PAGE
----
Committee Unanimously Agrees to Deny Bail to Habitual Stalkers

 

 DENVER--Today, the Senate State, Veterans, and Military Affairs committee gave unanimous support to Senator Owen Hill's (R-Colorado Springs) House Bill 17-1050, denying bail to repeat offenders of stalking or domestic violence.

Under current law, certain crimes are exempt from the possibility of bail. HB 1050 adds to the existing list, a second offense of stalking or domestic violence that occurs within seven years of the first offense.
According to The National Domestic Violence Hotline, 1 in 4 women will experience intimate partner violence or stalking in their life. Of those victims, 77 percent of women aged 18 to 24 we're victimized multiple times by the same offender, the number increases to 81 percent for women aged 35 to 49. 
Under Colorado's mandatory arrest laws, if a peace officer has any cause to believe domestic violence has occurred, an arrest will be made. However, offenders are often quickly released and reoffend, discouraging many victims from ever reporting the crime.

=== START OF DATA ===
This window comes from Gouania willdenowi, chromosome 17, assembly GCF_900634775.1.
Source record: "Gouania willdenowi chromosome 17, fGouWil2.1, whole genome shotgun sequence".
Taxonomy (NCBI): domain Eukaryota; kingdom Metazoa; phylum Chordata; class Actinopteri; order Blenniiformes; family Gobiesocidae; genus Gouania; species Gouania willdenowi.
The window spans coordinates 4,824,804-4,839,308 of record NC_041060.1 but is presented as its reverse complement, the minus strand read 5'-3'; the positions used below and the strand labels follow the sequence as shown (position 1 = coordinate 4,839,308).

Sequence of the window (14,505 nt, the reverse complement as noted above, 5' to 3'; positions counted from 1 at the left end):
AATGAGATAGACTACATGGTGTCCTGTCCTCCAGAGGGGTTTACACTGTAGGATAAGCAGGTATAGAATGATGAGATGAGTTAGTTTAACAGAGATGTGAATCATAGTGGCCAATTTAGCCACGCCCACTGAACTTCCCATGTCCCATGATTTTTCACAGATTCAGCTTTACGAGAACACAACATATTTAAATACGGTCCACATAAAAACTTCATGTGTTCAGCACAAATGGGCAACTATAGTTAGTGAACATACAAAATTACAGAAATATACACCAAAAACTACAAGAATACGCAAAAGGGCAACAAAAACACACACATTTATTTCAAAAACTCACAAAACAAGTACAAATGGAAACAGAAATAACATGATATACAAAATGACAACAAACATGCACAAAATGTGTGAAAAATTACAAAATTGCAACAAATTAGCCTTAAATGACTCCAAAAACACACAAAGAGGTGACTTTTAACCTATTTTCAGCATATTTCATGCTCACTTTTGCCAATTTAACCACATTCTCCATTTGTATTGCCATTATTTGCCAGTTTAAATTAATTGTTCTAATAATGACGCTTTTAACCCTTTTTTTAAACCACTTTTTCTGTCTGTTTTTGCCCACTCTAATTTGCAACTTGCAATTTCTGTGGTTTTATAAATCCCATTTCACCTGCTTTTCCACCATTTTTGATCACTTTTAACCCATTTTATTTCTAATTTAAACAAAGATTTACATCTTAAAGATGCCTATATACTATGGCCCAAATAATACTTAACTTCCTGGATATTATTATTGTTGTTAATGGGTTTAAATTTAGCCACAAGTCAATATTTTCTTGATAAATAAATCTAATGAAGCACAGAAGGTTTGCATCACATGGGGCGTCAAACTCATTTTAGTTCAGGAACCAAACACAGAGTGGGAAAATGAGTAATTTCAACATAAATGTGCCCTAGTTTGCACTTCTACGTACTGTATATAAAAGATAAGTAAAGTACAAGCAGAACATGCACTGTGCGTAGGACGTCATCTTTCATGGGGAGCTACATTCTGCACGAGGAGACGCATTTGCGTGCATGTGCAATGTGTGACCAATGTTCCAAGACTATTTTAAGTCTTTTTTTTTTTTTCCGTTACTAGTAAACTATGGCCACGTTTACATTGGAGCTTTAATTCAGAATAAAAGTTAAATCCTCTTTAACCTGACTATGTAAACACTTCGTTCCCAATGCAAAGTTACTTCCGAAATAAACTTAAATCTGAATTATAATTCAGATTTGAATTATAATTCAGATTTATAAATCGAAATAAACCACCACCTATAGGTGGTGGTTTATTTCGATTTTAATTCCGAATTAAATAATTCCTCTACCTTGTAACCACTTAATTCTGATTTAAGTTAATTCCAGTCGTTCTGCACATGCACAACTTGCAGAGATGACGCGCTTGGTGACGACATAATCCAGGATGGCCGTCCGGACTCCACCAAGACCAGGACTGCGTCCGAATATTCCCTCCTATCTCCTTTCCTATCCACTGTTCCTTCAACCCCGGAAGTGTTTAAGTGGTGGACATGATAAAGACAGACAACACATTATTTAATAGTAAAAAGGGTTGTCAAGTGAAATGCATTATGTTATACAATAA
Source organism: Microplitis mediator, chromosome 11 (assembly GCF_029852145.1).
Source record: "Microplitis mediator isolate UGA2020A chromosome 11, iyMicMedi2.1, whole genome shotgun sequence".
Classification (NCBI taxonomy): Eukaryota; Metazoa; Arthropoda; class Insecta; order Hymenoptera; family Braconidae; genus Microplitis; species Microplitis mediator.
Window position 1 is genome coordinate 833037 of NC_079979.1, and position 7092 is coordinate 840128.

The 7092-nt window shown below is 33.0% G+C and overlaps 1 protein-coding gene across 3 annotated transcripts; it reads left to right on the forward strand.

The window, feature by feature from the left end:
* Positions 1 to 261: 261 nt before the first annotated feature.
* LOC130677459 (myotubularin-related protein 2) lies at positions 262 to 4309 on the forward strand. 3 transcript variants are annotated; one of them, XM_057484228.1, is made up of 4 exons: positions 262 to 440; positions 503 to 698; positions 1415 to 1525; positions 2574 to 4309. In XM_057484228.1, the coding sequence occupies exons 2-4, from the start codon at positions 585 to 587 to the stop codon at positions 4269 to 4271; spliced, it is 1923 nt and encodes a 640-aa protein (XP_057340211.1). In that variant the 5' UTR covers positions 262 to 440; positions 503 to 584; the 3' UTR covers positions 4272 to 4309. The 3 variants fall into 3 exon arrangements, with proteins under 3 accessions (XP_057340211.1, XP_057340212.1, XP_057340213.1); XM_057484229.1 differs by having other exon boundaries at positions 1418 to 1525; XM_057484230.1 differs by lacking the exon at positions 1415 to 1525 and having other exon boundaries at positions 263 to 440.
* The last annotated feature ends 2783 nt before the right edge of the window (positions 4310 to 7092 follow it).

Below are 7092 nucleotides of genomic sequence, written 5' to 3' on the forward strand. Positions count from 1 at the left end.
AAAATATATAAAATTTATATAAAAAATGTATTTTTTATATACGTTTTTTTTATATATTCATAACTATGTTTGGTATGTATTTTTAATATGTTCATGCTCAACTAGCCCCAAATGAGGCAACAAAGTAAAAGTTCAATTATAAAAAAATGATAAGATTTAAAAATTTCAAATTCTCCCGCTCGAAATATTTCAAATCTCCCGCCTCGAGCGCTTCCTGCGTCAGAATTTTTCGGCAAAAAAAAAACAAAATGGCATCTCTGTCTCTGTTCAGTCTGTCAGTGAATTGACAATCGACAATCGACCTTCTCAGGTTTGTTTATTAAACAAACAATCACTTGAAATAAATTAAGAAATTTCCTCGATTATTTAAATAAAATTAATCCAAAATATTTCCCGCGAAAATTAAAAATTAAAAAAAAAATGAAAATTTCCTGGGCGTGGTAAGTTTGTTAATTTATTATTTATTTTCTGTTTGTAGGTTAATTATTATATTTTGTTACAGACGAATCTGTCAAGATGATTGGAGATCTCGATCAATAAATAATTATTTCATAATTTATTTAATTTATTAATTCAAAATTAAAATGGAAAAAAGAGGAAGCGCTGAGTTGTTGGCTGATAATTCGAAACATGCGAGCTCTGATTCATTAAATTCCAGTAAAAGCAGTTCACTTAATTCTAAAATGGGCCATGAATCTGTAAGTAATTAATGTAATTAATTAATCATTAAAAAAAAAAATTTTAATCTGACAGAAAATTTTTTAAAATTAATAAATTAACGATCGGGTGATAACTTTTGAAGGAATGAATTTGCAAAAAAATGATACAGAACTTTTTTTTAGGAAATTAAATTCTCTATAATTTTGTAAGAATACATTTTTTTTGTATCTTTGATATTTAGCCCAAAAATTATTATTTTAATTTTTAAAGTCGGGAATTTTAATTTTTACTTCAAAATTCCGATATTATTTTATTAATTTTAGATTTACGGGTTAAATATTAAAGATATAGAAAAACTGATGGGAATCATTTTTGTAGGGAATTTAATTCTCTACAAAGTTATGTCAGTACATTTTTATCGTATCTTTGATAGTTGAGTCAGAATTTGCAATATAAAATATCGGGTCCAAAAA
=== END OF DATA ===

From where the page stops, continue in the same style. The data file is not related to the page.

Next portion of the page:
"Some thugs just don't learn. They keep harming our vulnerable neighbors. " said Hill "Our first priority in these situations is to keep victims safe. This bill ensures they are comfortable reporting these tragic incidents to law enforcement. By denying bail to repeat offenders, we can give vulnerable Coloradans the security to know it is safe to start rebuilding their lives, we can give them hope, and we can stop these violent criminals from offending again."
House Bill 17-1050 now continues on to a vote of the Committee of the Whole. 
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